67. J. Birn, R. Nakamura, E. Panov, M. Hesse, Bursty bulk flows and dipolarization in MHD simulations of magnetotail reconnection. J. Geophys. Res. 116, A01210 (2011). doi: 10.1029/2010JA016083 ADSGoogle Scholar
  68. J. Birn, K. Schindler, M. Hesse, Magnetotail aurora connection: the role of thin current sheets, in Relationship Between Auroral Phenomenology and Magnetospheric Processes: Earth and Other Planets, ed. by A. Keiling, E. Donovan, F. Bagenal, T. Karlsson. Geophysical Monograph, vol. 197 (Am. Geophysical Union, Washington, 2012a), p. 337 Google Scholar
  69. J. Birn, A.V. Artemyev, D.N. Baker, M. Echim, M. Hoshino, L.M. Zelenyi, Particle acceleration in the magnetotail and aurora. Space Sci. Rev. 173, 49–102 (2012b). doi: 10.1007/s11214-012-9874-4 ADSGoogle Scholar
  70. S.J. Bolton, The Juno mission, in Proceedings of the International Astronomical Union, IAU Symposium, vol. 269 (2010), pp. 92–100 Google Scholar
  71. J.E. Borovsky, R.J. Nemzek, R.D. Belian, The occurrence rate of magnetospheric-substorm onsets: random and periodic substorms. J. Geophys. Res. 98, 3807 (1993) ADSGoogle Scholar
  72. J.E. Borovsky, M.F. Thomsen, R.C. Elphic, The driving of the plasma sheet by the solar wind. J. Geophys. Res. 103, 17617–17640 (1998). doi: 10.1029/97JA02986 ADSGoogle Scholar
  73. N.M. Brice, G.A. Ioannidis, The magnetospheres of Jupiter and Earth. Icarus 13, 173 (1970) ADSGoogle Scholar
  74. J. Büchner, L.M. Zelenyi, Deterministic chaos in the dynamics of charged particles near a magnetic field reversal. Phys. Lett. A 118, 395–399 (1986). doi: 10.1016/0375-9601(86)90268-9 ADSGoogle Scholar
  75. E.J. Bunce, S.W.H. Cowley, D.M. Wright, A.J. Coates, M.K. Dougherty, N. Krupp, W.S. Kurth, A.M. Rymer, In situ observations of a solar wind compression-induced hot plasma injection in Saturn’s tail. Geophys. Res. Lett. 32, L20S04 (2005) Google Scholar
  76. E.J. Bunce, S.W.H. Cowley, I.I. Alexeev, C.S. Arridge, M.K. Dougherty, J.D. Nichols, C.T. Russell, Cassini observations of the variation of Saturn’s ring current parameters with system size. J. Geophys. Res. 112, A10202 (2007). doi: 10.1029/2007JA012275 ADSGoogle Scholar
  77. E.J. Bunce et al., Origin of Saturn’s aurora: simultaneous observations by Cassini and the Hubble Space Telescope. J. Geophys. Res. 113, A09209 (2008). doi: 10.1029/2008JA013257 ADSGoogle Scholar
  78. L.F. Burlaga, Magnetic fields and plasmas in the inner heliosphere: Helios results. Planet. Space Sci. 49(14–15), 1619–1627 (2001) ADSGoogle Scholar
  79. P. Carlqvist, R. Boström, Space-charge regions above the aurora. J. Geophys. Res. 75, 7140 (1970) ADSGoogle Scholar
  80. S. Chapman, J. Bartels, Geomagnetism (Clarendon Press, Oxford, 1962) Google Scholar
  81. R. Chappell, The terrestrial plasma source: a new perspective in solar-terrestrial processes from Dynamics Explorer. Rev. Geophys. 26(2), 229–248 (1988) ADSGoogle Scholar
  82. C.C. Chaston, J.W. Bonnell, C.W. Carlson, J.P. McFadden, R.E. Ergun, R.J. Strangeway, Properties of small-scale Alfvén waves and accelerated electrons from FAST. J. Geophys. Res. 108, 8003 (2003). doi: 10.1029/2002JA009420 Google Scholar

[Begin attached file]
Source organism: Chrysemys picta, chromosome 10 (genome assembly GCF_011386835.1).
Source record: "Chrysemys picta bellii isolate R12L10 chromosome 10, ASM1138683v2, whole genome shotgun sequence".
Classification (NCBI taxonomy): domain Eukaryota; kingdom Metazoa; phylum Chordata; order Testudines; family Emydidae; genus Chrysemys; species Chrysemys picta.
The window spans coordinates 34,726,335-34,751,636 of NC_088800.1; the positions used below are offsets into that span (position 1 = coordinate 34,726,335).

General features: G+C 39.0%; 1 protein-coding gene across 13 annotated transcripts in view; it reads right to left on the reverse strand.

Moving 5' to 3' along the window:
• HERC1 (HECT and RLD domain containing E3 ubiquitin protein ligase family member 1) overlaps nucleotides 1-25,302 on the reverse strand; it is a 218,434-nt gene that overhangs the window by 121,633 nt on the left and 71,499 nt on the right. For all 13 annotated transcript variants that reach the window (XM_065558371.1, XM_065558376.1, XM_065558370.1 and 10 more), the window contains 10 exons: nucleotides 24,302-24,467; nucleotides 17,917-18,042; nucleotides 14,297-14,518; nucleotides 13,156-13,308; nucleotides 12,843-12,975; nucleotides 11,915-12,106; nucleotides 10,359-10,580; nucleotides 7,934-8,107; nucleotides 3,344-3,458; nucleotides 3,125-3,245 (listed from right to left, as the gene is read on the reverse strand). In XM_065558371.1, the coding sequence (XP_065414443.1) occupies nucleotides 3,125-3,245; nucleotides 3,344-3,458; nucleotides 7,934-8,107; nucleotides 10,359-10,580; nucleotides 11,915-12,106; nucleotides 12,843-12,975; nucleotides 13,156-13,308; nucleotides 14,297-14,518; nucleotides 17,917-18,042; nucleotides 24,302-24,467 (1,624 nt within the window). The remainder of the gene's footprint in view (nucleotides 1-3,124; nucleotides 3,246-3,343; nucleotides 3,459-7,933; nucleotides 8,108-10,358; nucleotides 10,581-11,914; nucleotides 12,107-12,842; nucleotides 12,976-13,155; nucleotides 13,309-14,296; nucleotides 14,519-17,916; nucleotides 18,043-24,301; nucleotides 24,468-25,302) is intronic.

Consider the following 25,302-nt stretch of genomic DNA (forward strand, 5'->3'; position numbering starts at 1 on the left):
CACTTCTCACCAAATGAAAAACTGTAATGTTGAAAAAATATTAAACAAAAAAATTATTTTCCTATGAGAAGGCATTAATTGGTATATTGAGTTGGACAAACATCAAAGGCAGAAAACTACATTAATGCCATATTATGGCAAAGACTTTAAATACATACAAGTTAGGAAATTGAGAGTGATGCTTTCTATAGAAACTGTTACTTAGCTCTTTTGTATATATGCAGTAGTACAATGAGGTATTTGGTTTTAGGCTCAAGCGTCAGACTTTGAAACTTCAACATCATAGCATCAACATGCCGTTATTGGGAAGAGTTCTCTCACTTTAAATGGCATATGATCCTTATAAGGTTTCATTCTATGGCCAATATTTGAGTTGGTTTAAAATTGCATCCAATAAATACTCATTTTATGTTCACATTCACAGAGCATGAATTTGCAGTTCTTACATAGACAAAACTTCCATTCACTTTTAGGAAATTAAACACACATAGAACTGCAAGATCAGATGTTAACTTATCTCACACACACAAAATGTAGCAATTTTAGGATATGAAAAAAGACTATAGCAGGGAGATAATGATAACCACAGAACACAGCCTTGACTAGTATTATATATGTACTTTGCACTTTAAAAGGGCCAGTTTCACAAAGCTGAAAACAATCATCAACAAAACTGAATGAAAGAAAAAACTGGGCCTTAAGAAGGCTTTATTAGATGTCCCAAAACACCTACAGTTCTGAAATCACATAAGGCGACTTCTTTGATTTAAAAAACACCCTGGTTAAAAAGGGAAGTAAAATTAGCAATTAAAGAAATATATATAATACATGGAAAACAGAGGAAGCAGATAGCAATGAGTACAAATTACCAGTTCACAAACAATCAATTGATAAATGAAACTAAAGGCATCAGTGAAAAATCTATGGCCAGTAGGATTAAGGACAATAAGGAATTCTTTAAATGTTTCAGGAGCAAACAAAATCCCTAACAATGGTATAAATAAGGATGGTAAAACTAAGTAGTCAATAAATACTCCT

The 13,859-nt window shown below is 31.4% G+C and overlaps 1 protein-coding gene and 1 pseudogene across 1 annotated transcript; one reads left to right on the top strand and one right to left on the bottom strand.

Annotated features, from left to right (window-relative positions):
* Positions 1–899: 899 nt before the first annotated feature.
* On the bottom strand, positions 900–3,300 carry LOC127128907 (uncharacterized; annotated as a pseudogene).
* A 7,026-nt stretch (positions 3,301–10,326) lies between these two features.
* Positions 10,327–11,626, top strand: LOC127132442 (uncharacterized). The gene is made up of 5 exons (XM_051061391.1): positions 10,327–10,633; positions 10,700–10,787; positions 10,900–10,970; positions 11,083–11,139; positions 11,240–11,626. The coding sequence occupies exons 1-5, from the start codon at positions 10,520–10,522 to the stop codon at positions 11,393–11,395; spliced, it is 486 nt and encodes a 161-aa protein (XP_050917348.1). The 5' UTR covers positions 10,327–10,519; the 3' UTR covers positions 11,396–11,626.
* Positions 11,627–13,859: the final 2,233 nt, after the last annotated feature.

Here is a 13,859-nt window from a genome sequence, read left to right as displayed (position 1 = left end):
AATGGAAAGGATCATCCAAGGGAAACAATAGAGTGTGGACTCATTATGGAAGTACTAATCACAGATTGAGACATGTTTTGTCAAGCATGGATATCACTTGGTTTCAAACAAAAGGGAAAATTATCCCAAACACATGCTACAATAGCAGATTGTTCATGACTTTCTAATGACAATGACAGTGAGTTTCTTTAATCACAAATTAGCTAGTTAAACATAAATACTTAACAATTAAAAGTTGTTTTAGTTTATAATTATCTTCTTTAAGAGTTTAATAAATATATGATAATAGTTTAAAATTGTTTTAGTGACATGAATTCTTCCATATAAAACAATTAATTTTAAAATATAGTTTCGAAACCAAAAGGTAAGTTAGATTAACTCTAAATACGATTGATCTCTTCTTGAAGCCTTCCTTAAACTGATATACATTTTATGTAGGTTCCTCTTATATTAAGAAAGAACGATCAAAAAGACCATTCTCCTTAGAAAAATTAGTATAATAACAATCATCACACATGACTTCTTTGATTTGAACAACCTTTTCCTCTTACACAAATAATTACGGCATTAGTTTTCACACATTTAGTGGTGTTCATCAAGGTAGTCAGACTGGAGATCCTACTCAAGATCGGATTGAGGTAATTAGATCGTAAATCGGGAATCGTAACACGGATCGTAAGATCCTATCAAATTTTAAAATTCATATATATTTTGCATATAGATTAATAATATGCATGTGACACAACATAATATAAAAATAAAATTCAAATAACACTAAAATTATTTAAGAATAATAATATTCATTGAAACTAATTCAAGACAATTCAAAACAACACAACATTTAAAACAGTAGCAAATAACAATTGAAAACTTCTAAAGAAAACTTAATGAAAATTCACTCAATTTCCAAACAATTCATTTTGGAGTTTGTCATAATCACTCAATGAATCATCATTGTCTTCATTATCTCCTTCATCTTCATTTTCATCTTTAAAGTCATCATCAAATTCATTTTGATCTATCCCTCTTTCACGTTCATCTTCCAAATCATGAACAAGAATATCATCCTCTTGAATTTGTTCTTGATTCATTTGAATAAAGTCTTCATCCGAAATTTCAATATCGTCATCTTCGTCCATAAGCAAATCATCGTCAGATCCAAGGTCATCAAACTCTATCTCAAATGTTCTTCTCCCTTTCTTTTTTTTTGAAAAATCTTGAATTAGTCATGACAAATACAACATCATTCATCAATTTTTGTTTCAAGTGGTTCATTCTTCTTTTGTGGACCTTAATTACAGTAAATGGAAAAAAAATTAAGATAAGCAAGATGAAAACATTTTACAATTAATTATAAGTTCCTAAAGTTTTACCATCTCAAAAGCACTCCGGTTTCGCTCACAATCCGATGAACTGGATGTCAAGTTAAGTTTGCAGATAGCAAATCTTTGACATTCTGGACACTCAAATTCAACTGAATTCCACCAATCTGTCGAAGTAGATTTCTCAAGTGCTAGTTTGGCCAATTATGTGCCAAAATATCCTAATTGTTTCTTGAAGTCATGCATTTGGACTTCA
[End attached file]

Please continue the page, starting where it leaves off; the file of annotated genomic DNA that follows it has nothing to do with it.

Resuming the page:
83. Y. Chen, T.W. Hill, Statistical analysis of injection/dispersion events in Saturn’s inner magnetosphere. J. Geophys. Res. 113, A07215 (2008). doi: 10.1029/2008JA013166 ADSGoogle Scholar
  84. C.X. Chen, R.A. Wolf, Interpretation of high-speed flows in the plasma sheet. J. Geophys. Res. 98, 21409–21419 (1993) ADSGoogle Scholar
  85. J.T. Clarke, J. Gerard, D. Grodent, S. Wannawichian, J. Gustin, J. Connerney, F. Crary, M. Dougherty, W. Kurth, S.W.H. Cowley, E.J. Bunce, T. Hill, J. Kim, Morphological differences between Saturn’s ultraviolet aurorae and those of Earth and Jupiter. Nature 433, 717–719 (2005). doi: 10.1038/nature03331 ADSGoogle Scholar
  86. J.E.P. Connerney, M.H. Acuña, N.F. Ness, Currents in Saturn’s magnetosphere. J. Geophys. Res. 88(A11), 8779–8789 (1983). doi: 10.1029/JA088iA11p08779 ADSGoogle Scholar
  87. F.V. Coroniti, C.F. Kennel, Changes in magnetospheric configuration during the substorm growth phase. J. Geophys. Res. 77(19), 3361–3370 (1972). doi: 10.1029/JA077i019p03361 ADSGoogle Scholar
  88. F.V. Coroniti, R.L. McPherron, G.K. Parks, Studies of the magnetospheric substorm: 3. Concept of the magnetospheric substorm and its relation to electron precipitation and micropulsations. J. Geophys. Res. 73(5), 1715–1722 (1968). doi: 10.1029/JA073i005p01715 ADSGoogle Scholar
  89. S.W.H. Cowley, The causes of convection in the Earth’s magnetosphere: a review of developments during the IMS. Rev. Geophys. 20(3), 531–565 (1982). doi: 10.1029/RG020i003p00531 ADSGoogle Scholar
  90. S.W.H. Cowley, The distant geomagnetic tail in theory and observation, in Magnetic Reconnection in Space and Laboratory Plasmas, ed. by E.W. Hones Jr. (1984), pp. 228–238 Google Scholar
  91. S.W.H. Cowley, The structure and length of tail-associated phenomena in the solar wind downstream from the Earth. Planet. Space Sci. 7, 1039 (1991) ADSGoogle Scholar
  92. S.W.H. Cowley, E.J. Bunce, Origin of the main auroral oval in Jupiter’s coupled magnetosphere-ionosphere system. Planet. Space Sci. 49, 1067 (2001) ADSGoogle Scholar
  93. S.W.H. Cowley, E.J. Bunce, Corotation-driven magnetosphere-ionosphere coupling currents in Saturn’s magnetosphere and their relation to the auroras. Ann. Geophys. 21, 1691 (2003) ADSGoogle Scholar
  94. S.W.H. Cowley, E.J. Bunce, T.S. Stallard, S. Miller, Jupiter’s polar ionospheric flows: theoretical interpretation. Geophys. Res. Lett. 30(5), 1220 (2003). doi: 10.1029/2002GL016030 ADSGoogle Scholar
  95. S.W.H. Cowley, S.V. Badman, E.J. Bunce, J.T. Clarke, J.C. Gerard, D. Grodent, C.M. Jackman, S.E. Milan, T.K. Yeoman, Reconnection in a rotation-dominated magnetosphere and its relation to Saturn’s auroral dynamics. J. Geophys. Res. 110, A02201 (2005). doi: 10.1029/2004JA010796 ADSGoogle Scholar